Nigerian gold medalist Chioma Ajunwa-Opara is on a crusade to get the message out about the dangers of drugs to athletes and how to win drug-free.
Nigeria's only individual Olympic gold medalist, Chioma Ajunwa-Opara, runs the Chioma Ajunwa Foundation, 16 years after her record-setting win in the women’s long jump at the Atlanta Games. All these years later, she has much to say about her country’s approach to drugs and medications containing banned substances and what her country can do to see more medalists in the future.
In a recent interview with CCN for its African Voices program, Ajunwa-Opara spoke about the need to invest in athletes and how her country might train them effectively. She ran into trouble during her own training and was banned in 1992 after a failed drug test, four years before her groundbreaking jump for a gold medal.
A former police officer in her home country, Ajunwa-Opara now uses her foundation to serve her countrymen and women as a mentor and motivational speaker. The foundation helps upcoming athletes and educates them on how to avoid medication that could contain banned substances, a mistake which she knows all too well can and a sports career.
The problem is that the approach to prescription medications and substances banned in international sports is different in Nigeria, Ajunwa-Opara explains. It is common to buy drugs over the counter without a prescription, and doctors can give prescriptions without asking if the patients are performing athletes, she says.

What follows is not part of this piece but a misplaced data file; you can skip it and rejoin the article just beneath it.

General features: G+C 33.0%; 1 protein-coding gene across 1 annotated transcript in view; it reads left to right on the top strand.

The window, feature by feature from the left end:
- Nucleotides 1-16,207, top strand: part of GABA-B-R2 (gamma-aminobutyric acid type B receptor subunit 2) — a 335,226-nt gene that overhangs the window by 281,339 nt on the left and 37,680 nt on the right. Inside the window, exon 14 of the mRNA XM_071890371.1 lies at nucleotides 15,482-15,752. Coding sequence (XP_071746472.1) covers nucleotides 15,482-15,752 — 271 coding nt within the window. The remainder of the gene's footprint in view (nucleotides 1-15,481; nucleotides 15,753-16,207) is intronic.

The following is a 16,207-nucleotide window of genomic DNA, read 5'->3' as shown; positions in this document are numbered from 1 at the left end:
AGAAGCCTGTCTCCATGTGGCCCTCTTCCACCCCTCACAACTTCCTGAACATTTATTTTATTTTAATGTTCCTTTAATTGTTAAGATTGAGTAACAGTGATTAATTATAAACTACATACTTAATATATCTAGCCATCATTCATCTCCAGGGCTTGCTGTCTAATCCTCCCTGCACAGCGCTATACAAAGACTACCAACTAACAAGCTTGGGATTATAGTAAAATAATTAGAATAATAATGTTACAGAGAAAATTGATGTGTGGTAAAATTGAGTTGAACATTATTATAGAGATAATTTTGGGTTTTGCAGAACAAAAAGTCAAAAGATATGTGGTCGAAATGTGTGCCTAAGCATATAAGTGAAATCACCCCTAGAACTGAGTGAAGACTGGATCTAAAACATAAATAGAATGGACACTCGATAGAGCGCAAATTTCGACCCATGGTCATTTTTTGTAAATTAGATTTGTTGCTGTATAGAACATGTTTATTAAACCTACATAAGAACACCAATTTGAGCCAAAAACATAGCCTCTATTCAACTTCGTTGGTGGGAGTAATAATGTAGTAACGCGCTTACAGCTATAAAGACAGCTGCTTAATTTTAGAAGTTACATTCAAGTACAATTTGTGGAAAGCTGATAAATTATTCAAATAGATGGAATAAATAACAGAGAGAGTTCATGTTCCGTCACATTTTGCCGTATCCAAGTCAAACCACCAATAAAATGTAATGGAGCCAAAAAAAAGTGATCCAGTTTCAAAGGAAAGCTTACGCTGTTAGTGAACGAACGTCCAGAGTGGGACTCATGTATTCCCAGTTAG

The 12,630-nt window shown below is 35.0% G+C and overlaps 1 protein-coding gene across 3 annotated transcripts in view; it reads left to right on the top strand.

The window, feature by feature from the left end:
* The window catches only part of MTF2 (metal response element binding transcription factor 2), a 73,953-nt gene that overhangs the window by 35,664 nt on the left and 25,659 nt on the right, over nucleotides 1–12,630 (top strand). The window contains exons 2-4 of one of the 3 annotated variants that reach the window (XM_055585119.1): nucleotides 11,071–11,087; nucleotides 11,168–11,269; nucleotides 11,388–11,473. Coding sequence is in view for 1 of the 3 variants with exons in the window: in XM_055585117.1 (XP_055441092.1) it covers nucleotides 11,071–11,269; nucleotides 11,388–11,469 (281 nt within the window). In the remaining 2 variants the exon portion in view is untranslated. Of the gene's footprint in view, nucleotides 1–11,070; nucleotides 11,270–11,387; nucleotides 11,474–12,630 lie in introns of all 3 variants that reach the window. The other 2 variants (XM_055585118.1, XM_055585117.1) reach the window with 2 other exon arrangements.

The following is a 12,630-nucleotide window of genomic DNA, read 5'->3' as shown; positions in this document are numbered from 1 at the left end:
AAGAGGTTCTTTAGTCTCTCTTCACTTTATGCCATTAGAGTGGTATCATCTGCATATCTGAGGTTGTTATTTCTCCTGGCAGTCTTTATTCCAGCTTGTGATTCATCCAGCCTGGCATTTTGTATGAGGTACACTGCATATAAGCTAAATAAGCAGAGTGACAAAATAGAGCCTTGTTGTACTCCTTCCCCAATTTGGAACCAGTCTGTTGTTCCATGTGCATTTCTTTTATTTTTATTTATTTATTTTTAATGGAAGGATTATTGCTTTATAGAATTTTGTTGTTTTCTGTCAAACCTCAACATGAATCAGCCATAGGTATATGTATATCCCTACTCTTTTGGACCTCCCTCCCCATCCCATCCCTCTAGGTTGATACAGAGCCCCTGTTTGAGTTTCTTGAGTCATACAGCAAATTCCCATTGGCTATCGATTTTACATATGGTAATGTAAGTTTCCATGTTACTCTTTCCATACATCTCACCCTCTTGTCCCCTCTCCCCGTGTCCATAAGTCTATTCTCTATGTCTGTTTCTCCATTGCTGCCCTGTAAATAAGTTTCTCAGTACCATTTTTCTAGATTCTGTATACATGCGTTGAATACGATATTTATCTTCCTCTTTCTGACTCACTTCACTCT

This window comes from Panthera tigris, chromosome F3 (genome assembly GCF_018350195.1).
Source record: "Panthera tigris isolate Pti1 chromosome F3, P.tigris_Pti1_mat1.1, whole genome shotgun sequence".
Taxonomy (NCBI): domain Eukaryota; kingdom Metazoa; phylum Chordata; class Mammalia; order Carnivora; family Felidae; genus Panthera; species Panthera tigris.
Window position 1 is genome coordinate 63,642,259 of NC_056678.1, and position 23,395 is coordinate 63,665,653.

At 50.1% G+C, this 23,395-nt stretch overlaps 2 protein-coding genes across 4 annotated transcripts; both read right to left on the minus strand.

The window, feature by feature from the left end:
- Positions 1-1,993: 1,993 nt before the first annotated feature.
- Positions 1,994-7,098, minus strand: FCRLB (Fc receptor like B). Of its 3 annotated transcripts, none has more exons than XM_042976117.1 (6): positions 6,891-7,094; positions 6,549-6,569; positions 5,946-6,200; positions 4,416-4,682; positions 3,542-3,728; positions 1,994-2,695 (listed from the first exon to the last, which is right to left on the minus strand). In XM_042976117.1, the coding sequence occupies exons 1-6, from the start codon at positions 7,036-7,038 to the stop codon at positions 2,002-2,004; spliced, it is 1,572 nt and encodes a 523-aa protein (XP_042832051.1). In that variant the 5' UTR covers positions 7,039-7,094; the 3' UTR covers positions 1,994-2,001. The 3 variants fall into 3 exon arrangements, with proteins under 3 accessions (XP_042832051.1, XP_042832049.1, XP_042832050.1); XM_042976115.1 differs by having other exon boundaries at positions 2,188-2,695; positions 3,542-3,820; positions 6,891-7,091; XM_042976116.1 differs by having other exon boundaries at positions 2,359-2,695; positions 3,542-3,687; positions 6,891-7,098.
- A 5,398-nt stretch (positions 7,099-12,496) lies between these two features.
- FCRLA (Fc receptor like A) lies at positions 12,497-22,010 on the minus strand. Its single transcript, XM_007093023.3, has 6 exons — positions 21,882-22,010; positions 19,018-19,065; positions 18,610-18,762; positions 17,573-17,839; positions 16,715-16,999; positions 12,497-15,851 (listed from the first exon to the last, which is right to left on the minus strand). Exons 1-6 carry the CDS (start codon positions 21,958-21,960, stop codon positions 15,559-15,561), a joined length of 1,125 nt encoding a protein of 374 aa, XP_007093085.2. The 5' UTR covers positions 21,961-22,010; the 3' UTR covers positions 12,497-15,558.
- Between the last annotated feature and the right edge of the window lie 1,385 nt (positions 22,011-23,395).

While some refute her claims, it an indisputable fact that Nigeria is a developing country, and they lack the resources to focus on government regulation of pharmaceuticals in the way some Western nations can. As a result, there is currently no legislation that prohibits children from buying alcohol, cigarettes or medication.
In a developing country where excelling in a sport can literally pull you out of poverty, the temptation to take extreme measures to succeed can be great. So it’s an education process that Ajunwa-Opara faces with her foundation, focusing on instilling discipline and determination in the athletes she comes into contact with, showing how those characteristics can help them win – drug-free.
Now, the Chioma Ajunwa Foundation has begun a crusade against banned drugs, hoping to help produce Nigerian athletes who can compete clean and fair at sporting events and bring victory to their country. In addition, the Foundation addresses the dangers of these drugs and the unnecessary health hazards that can linger long after the athlete is done competing.
Ajunwa-Opara is already taking this message to schools and colleges across Nigeria and hopes to enlist the help of parents, the government and law enforcement agencies as well. While a drug-free society is unlikely in Nigeria or anywhere else in this day and age, their efforts are still sure to make a difference.
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